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Chinese Study Compares Flu Treatments: Prescription Drug Vs. Herbal Remedy

During the early days of the 2009 H1N1 influenza A pandemic, the popular herbal formula maxingshigan–yinqiaosan was used widely by TCM practitioners to reduce symptoms. (It’s hard to pronounce and spell, so I’ll refer to it as M-Y.) A new study was done to test whether M-Y worked and to compare it to the prescription drug oseltamivir. It showed that M-Y did not work for the purpose it was being used for: it did not reduce symptoms, although it did reduce the duration of one sign, fever, allowing researchers to claim they had proved that it works as well as oseltamivir.

“Oseltamivir Compared With the Chinese Traditional Therapy: Maxingshigan–Yinqiaosan in the Treatment of H1N1 Influenza” by Wang et al. was published in the Annals of Internal Medicine earlier this month. The study was done in China, which is notorious for only publishing positive studies. Even if it were an impeccable study, we would have to wonder if other studies with unfavorable results had been “file-drawered.” It’s not impeccable; it’s seriously peccable.

It was randomized, prospective, and controlled; but not placebo controlled, because they couldn’t figure out how to prepare an adequate placebo control. They considered that including Read more »

*This blog post was originally published at Science-Based Medicine*

How Effective Are Antidepressants?

Antidepressant drugs have been getting a bad rap in the media. I’ll just give 3 examples:

  • On the Today show, prominent medical expert :-) Tom Cruise told us Brooke Shields shouldn’t have taken these drugs for her postpartum depression.
  • In Natural News, “Health Ranger” Mike Adams accused pharmaceutical companies and the FDA of covering up negative information about antidepressants, saying it would be considered criminal activity in any other industry.
  • And an article in Newsweek said  “Studies suggest that the popular drugs are no more effective than a placebo. In fact, they may be worse.”

Yet psychiatrists are convinced that antidepressants work and are still routinely prescribing them for their patients. Is it all a Big Pharma plot? Who ya gonna believe? Inquiring minds want to know:

  • Are antidepressants more effective than placebo?
  • Has the efficacy of antidepressants been exaggerated?
  • Is psychotherapy a better treatment choice?

The science-based answers to the first two questions are Read more »

*This blog post was originally published at Science-Based Medicine*

Electrodermal Testing Is Tantamount To Fooling Patients With A Magic Eight Ball

Remember the Magic Eight Ball toy? You could ask it a question and shake it and a random answer would float up into a window: yes, no, maybe, definitely, etc. There is even a website where you can ask an Eight Ball questions online.

I have been meaning to write about bogus electrodiagnostic machines for a long time. These devices supposedly diagnose diseases and/or energy imbalances, indicate which remedies will correct the problem(s), and sometimes even treat the imbalances by transmitting a balancing frequency to the patient. I knew they were bogus, but I had never really realized the full extent of the deception until I viewed a set of training videos recently sent to me by a correspondent. I had never realized how similar electrodermal testing was to the Magic Eight Ball. I was further amazed at how they managed to combine every kind of alternative medicine into one incoherent package and to bamboozle patients with an appalling display of pseudoscientific babble.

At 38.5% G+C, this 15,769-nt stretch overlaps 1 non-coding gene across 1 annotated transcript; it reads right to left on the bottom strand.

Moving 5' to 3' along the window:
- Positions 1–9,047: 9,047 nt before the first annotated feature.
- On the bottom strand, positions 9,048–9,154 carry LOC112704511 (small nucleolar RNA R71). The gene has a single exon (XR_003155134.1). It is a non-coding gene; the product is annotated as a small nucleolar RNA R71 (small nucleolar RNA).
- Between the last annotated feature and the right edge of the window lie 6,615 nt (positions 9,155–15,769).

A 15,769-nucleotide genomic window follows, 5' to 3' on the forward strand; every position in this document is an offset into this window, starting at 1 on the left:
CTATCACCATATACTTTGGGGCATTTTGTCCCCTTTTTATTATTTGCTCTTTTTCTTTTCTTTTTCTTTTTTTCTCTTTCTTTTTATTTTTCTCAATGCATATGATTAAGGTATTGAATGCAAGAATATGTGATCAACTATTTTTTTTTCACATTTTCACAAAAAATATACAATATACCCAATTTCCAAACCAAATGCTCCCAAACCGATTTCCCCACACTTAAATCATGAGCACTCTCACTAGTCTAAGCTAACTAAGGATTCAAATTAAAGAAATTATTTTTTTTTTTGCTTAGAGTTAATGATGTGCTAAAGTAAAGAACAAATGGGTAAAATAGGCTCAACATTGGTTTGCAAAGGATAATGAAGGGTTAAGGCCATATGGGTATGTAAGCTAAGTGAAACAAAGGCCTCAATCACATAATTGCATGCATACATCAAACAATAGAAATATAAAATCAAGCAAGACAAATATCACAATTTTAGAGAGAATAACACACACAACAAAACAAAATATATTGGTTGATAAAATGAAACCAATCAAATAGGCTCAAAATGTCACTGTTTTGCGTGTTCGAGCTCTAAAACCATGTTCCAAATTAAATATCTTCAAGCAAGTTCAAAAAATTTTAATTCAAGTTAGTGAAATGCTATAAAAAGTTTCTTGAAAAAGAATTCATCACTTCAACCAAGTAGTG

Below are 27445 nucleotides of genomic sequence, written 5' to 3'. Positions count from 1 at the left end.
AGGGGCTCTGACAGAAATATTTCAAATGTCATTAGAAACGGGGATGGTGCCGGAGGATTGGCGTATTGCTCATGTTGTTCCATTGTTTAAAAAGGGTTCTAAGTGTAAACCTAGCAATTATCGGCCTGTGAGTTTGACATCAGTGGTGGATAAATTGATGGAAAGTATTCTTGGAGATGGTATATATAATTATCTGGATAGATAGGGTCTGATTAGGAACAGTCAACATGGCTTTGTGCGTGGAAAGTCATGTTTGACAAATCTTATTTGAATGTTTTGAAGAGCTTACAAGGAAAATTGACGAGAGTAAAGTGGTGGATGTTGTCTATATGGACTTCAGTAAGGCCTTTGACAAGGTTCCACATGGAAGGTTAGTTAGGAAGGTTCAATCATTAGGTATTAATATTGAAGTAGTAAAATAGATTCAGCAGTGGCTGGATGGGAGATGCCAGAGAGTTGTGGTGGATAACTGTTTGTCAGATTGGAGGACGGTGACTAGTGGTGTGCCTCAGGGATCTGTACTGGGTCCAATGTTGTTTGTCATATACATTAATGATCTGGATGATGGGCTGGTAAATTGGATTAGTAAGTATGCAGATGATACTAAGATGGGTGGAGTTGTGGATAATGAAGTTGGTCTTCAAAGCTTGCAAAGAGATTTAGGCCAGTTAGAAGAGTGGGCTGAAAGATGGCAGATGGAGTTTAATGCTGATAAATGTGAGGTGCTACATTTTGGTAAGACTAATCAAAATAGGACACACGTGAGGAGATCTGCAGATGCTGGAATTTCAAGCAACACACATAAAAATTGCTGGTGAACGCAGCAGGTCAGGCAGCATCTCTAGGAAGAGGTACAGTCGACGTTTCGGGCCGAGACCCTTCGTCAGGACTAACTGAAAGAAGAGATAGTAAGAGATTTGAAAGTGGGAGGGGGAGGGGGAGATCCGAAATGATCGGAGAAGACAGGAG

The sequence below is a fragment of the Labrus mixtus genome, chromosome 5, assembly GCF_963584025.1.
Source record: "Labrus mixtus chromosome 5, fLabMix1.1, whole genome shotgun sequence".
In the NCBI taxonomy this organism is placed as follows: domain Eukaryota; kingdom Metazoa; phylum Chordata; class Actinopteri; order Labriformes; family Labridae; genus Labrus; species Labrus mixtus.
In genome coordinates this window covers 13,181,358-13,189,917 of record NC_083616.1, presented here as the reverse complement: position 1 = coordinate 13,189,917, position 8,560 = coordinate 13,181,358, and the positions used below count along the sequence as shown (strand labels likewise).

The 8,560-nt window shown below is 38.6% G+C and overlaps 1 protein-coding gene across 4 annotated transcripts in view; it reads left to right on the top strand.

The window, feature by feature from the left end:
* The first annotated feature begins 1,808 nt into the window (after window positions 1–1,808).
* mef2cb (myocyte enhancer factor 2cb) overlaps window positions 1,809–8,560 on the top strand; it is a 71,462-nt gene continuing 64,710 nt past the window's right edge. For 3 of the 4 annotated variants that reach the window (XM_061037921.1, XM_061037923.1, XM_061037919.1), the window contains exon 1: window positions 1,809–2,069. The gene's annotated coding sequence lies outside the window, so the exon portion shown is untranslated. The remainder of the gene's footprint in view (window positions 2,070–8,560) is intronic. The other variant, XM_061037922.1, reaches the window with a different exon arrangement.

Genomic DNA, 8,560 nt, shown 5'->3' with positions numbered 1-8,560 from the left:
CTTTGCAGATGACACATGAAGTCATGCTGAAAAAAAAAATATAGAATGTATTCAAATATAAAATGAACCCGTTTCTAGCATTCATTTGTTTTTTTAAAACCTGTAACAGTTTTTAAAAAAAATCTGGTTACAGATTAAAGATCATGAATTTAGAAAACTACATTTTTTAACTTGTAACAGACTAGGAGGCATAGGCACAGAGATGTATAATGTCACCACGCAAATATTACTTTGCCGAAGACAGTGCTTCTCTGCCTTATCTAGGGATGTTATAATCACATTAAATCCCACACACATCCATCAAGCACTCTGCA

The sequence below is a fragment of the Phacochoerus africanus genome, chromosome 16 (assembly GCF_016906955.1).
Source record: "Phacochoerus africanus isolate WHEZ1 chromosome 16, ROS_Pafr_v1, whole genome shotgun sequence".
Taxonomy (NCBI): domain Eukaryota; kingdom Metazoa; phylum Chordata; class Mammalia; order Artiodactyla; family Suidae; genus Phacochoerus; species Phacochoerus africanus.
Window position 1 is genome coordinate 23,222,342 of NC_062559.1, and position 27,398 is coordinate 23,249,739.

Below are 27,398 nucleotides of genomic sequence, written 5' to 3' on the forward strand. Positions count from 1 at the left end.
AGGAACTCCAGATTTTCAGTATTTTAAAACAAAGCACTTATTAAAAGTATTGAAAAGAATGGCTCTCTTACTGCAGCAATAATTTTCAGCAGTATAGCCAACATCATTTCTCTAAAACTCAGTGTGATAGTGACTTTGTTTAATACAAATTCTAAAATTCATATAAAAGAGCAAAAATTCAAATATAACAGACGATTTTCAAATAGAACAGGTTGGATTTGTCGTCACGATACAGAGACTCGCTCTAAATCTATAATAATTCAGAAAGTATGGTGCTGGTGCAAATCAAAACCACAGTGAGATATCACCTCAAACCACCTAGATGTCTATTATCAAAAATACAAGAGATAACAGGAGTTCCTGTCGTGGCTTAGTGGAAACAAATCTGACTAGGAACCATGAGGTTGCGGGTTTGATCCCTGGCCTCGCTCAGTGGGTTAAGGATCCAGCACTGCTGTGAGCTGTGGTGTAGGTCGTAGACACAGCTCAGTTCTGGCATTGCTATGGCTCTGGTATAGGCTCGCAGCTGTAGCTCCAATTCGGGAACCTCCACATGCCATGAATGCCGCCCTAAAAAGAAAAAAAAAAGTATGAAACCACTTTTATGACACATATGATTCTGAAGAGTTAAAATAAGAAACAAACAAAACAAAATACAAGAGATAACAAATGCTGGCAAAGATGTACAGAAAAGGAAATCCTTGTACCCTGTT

This will be a two-part series. In the first, I will describe what the machines and their operators do. In the second (next week), I will address the legal and regulatory issues.

The History of EAV Devices

The first electrodermal diagnostic device was invented in 1958 by Reinhold Voll, a German medical doctor and acupuncturist. Read more »

*This blog post was originally published at Science-Based Medicine*

New Study Supports Previous Evidence That Autism Is Triggered In Utero

Science has found no evidence that vaccines cause autism; but the true cause(s) of autism have not yet been determined. So far the available evidence has pointed towards a largely genetic cause with possible interaction with environmental factors. A new study supports that interpretation. It also supports previous evidence that autism is triggered prior to birth, rather than at the time of vaccinations.

Schmidt et al. published a study in Epidemiology on May 23, 2011, entitled “Prenatal Vitamins, One-carbon Metabolism Gene Variants, and Risk for Autism.” It was a population-based case control study of 566 subjects comparing a group of autistic children to a matched control group of children with normal development. They looked at maternal intake of prenatal vitamins in the 3 months before conception and the first month of pregnancy, and they looked for genotypes associated with autism. They found that mothers who didn’t take prenatal vitamins were at greater risk of having an autistic child, and certain genetic markers markedly increased the risk. There was a dose/response relationship: the more prenatal vitamins a woman took, the less likely she would have an autistic child. There was no association with other types of multivitamins, and no association with prenatal vitamin intake during months 2-9 of pregnancy.